Comments on: U of Louisville Med & Dental Schools Integrate Handhelds

The University of Louisville is among of the first universities in the nation to make Palm handhelds part of its curricula. The university's School of Medicine and School of Dentistry have purchased and distributed 1,100 Palm handhelds to students. The university is a nationally recognized leader in healthcare with a reputation for leading-edge medical research and breakthrough medical treatments.
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Beavis @ 11/14/2002 12:03:21 PM #
Palm must be giving some sweet deals on m500 handhelds to companies lately. First Lexus, now U of L.

RE: m500's
markgm @ 11/14/2002 12:23:18 PM #
I'm curious to know whether palm is creating new m500's or just clearing out old inventory. As a college student, I have relied on my handhelds extensivly to sort my day!

so what?

dakernels @ 11/14/2002 5:26:48 PM #
I'm not sure what the news is here. My medical school has been giving all the incoming students laptops and palm Vx's for the past 4 years.

RE: so what?
john_gpjm @ 11/15/2002 12:38:06 AM #
Yeap...i guess most medical uni's have been using palmtops for years. I'm just wondering if they have a special intergrated program so that the palms are intergrated with the medical curriculum. Perhaps this is the first one...

RE: so what?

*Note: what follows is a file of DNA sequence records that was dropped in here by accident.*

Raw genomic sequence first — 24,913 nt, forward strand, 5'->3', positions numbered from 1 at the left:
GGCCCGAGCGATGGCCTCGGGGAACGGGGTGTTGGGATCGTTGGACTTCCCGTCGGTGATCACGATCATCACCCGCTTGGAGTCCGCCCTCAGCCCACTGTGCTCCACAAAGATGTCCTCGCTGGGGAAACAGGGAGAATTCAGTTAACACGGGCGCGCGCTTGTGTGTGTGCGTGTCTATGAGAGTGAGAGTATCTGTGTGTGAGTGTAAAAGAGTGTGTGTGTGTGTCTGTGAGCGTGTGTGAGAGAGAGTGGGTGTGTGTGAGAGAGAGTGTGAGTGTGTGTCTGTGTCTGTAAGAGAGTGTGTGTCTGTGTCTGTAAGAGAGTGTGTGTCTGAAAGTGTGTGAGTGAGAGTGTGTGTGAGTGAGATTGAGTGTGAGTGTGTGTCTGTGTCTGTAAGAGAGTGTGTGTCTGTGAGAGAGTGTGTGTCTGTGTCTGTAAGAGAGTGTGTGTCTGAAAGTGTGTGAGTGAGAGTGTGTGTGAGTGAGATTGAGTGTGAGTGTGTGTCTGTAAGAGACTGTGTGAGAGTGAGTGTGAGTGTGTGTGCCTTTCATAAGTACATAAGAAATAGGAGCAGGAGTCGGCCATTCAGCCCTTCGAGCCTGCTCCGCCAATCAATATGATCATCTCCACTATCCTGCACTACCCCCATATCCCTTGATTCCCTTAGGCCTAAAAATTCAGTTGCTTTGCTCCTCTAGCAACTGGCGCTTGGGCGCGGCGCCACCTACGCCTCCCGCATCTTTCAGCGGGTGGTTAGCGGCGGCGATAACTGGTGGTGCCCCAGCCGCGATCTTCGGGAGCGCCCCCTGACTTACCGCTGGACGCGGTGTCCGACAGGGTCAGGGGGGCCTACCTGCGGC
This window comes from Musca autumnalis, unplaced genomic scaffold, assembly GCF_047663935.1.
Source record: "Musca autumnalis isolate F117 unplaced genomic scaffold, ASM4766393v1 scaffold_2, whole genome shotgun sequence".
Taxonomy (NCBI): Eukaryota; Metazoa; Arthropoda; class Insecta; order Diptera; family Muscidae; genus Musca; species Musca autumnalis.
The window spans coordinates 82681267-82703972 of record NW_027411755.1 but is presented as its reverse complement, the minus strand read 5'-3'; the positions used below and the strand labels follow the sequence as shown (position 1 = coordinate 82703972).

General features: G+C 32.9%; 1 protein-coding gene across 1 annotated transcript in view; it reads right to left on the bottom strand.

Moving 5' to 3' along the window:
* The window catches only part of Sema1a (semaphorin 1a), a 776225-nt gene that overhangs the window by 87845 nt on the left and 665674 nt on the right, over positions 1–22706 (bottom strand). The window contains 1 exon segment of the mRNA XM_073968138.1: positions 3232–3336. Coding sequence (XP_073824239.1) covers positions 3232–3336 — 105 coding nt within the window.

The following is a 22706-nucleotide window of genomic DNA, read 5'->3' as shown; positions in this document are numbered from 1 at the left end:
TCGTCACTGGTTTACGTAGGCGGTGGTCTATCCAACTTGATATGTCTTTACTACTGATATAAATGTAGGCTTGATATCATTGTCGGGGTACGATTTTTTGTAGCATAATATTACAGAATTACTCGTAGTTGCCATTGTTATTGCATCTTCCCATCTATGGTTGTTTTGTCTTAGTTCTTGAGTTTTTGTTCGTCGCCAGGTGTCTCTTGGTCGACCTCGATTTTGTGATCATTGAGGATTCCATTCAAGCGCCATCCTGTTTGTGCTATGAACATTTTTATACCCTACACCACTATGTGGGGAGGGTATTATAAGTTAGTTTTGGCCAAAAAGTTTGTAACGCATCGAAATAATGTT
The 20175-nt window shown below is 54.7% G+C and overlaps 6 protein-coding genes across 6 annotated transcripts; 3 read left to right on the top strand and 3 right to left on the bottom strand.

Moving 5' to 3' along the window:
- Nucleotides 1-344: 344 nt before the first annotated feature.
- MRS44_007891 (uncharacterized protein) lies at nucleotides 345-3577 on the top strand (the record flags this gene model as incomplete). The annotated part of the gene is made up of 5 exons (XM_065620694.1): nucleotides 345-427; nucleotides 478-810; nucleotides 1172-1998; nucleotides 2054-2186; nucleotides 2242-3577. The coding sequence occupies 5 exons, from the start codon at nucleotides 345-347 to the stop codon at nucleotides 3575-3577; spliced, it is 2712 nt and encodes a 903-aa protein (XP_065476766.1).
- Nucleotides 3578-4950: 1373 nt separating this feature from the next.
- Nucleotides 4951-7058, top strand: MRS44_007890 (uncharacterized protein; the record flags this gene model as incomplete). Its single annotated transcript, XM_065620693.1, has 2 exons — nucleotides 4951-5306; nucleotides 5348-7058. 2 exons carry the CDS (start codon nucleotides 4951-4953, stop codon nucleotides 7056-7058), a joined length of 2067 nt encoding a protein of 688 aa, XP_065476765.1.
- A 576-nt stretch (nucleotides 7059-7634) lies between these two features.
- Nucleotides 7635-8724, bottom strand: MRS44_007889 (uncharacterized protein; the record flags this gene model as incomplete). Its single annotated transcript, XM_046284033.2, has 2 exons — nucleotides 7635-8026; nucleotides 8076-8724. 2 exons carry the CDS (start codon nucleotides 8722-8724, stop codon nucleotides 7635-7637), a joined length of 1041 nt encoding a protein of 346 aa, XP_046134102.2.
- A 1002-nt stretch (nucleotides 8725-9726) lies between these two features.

anjrober1 @ 11/15/2002 8:40:52 AM #
Actually there are a number of medical schools with varying degrees of integrated courses. Harvard, Suny Downstate, USC Keck and Buffalo are only a few. You can find some cases studies at We (ArcStream) are a wireless systems integration firm that develops vertically focused applications, med schools being one of those. Frequent solutions include course content distribution, patient encounter capture, survey and evaluations, etc.
RE: so what?
devildoc @ 11/15/2002 11:57:42 AM #
I'm not sure what the big deal is either. They're not doing anything that USC, UCLA and many other schools are already doing. EXCEPT......

Requiring students to purchase [even if students don't pay directly, it is included in their tuition, they pay] a device as MS-1s [many schools require an 8MB PamOS device by the end of MS-2]. I would be interested in seeing their study of MS-3s that justified Palm devices for MS-1s. There is a huge difference between MS-1s and MS-3s and given the huge advances that can occur over a two year period, I would be interested in knowing how these advances are going to be integrated.

RE: so what?
Tuckermaclain @ 11/15/2002 6:50:21 PM #
My residency used them quite alot--first as individuals, then officially to track procedures. A staff member @ Walter-Reed help set up our offical program. A die-hard Palm-Geek (like most of us) he had IR ports @ Walter-Reed posted so that residents/ staff and med studs could hot-sync anywhere and update their inpatient lists, post notes to charts, and update clinic schedules. This was in '97. He had every palm device available as well as a PPC. The coolest at the time was a TRG Pro w/ 1GB microdrive. Medical people in general have embraced handhelds, and it would seem that the Palm platform is better suited for information handling than the other. It sure was nice to chuck all those little (and big) books from our lab coat pockets. Having said that, I agree that this first post is nothing revolutionary, as any of us can site his/her school/training facility as one that did it earlier. Hooray for Palms! They make my life much easier.

RE: so what?
emtnky @ 11/20/2002 10:18:23 AM #
How could you be using a TRGPro in 1997 if, TRG did not even sign a license agreement with Palm until 10/99, and did not release the TRGPro until the end of 1999. I can not stand people who try to talk about things that they do not know about.



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